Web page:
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The Fertility Show


 

Fracking chemicals linked to reduced sperm count

19 October 2015

By Lone Hørlyck

Appeared in BioNews 824

Prenatal exposure to chemicals used in fracking for oil or natural-gas operations may affect sperm count later in life, a new study performed on mice suggests.

The study demonstrated that 23 out of 24 investigated fracking chemicals can act as endocrine-disrupting chemicals (EDCs), which disrupt and mimic hormones in the body. Typical environmental doses of the EDCs may pose a risk to men's fertility, particularly for those living close to fracking sites, the researchers say.

Senior author on the paper Dr Susan Nagel from the University of Missouri told the Huffington Post: 'Bottom line, hormones work at very low concentrations naturally. It does not take a huge amount of chemical to disrupt the endocrine system.'

The study, published in the journal Endocrinology, found that adding various concentrations of common chemicals used in oil and natural-gas production to the drinking water of pregnant mice resulted in male pups with lower sperm counts and larger testes. Changes to the heart and, at high concentrations, increased body weight were also observed.

The researchers demonstrated that 90 percent of tested fracking chemicals disrupted the functioning of oestrogens and androgens, including testosterone. Another sex hormone, progesterone, and the stress hormone glucocorticoid were affected by 40 percent of the identified fracking chemicals, while 30 percent of the compounds altered the function of thyroid hormone, which is involved in metabolic regulation.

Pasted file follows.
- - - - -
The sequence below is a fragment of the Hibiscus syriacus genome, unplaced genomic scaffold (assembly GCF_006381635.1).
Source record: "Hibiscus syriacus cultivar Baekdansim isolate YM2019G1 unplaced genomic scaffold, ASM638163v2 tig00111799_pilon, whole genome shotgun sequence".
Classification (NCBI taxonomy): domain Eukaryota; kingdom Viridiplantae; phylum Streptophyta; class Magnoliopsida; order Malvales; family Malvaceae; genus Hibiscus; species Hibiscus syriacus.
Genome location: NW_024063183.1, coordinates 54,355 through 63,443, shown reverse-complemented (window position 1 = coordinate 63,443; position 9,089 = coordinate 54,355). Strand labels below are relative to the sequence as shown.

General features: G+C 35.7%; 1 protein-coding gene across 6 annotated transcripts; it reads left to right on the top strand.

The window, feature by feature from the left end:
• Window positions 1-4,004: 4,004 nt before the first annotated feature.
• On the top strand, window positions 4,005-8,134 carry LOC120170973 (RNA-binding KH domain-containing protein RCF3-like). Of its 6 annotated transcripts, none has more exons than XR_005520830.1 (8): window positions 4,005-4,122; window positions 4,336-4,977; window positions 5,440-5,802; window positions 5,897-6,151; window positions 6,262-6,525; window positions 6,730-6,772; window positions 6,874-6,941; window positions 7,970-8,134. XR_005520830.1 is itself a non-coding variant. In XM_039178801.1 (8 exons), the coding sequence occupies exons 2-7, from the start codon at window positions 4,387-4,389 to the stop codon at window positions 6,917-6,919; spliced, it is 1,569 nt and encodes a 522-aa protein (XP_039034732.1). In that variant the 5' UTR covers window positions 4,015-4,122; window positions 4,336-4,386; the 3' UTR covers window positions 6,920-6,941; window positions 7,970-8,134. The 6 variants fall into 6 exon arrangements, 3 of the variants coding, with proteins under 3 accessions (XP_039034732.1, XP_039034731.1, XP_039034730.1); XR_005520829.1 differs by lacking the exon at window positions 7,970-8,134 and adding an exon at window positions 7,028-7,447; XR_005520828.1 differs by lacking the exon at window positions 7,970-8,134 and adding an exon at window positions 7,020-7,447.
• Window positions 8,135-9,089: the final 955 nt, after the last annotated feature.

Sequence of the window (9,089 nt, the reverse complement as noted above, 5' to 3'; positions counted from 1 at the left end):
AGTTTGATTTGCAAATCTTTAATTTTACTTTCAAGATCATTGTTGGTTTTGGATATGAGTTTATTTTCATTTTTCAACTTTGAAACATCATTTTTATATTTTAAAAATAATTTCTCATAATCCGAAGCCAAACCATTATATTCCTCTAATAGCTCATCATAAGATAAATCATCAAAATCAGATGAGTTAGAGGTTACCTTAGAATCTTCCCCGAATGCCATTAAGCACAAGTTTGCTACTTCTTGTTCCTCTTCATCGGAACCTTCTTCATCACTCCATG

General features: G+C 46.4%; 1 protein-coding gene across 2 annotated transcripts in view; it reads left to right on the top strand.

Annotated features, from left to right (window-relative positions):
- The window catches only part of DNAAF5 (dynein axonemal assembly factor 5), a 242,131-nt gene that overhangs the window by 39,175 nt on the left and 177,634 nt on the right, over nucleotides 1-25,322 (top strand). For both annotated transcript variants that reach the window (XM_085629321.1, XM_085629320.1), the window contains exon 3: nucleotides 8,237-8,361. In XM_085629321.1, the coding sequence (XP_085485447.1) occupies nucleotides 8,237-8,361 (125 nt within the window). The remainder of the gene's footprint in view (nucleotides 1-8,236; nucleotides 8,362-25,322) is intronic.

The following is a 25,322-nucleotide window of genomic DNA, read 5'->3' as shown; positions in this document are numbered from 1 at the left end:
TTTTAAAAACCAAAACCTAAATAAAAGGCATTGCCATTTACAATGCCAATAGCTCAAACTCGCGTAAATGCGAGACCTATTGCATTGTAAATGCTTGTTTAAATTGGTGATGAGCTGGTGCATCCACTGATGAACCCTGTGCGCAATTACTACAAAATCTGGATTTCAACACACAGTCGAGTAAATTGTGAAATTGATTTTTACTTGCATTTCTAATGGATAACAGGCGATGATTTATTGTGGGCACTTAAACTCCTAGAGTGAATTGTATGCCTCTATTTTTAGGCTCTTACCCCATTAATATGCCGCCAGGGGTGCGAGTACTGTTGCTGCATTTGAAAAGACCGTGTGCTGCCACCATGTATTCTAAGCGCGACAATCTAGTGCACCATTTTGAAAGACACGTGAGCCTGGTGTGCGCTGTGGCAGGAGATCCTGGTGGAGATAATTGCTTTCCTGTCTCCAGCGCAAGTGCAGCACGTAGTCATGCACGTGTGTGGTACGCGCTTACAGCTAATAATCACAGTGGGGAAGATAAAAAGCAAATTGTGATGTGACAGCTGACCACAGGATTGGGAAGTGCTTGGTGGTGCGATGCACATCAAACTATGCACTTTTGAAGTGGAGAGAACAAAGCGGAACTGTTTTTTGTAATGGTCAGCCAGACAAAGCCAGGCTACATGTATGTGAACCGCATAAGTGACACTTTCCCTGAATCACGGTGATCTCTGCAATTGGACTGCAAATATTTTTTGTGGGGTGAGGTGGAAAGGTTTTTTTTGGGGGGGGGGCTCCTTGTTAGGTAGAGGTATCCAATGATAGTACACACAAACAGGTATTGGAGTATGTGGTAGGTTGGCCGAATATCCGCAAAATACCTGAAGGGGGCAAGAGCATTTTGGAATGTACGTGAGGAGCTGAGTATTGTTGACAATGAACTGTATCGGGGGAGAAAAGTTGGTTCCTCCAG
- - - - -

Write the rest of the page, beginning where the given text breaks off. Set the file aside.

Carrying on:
Curiously, the effect of chemical exposure was not always related to the dose and, in several cases, smaller concentrations resulted in greater changes than higher doses. Dr Nagel said: 'It is clear EDCs used in fracking can act alone or in combination with other chemicals to interfere with the body's hormone function. These mixture interactions are complex and challenging to predict.'

Hydraulic fracking is a method of extracting oil or natural gas by injecting large amounts of water mixed with chemicals and sand into the ground, but many environmental groups are opposed to it.

Living close to fracking sites has been associated with reproductive and developmental problems, such as an increased risk of premature birth and congenital heart defects. The extent to which fracking chemicals can contaminate the water supply is unclear, however, and a recent report by the US Environmental Protection Agency found 'no evidence of widespread water contamination'.

Dr Rob Westaway, who is senior research fellow in Systems Power and Energy at the University of Glasgow, commented that the UK shale gas industry is subject to the same standard safety regulations as other industries. He told the Independent: 'As a result of ... misinformation [from environmental groups], they have scared the living daylights out of millions of people regarding shale gas, for no good reason.'

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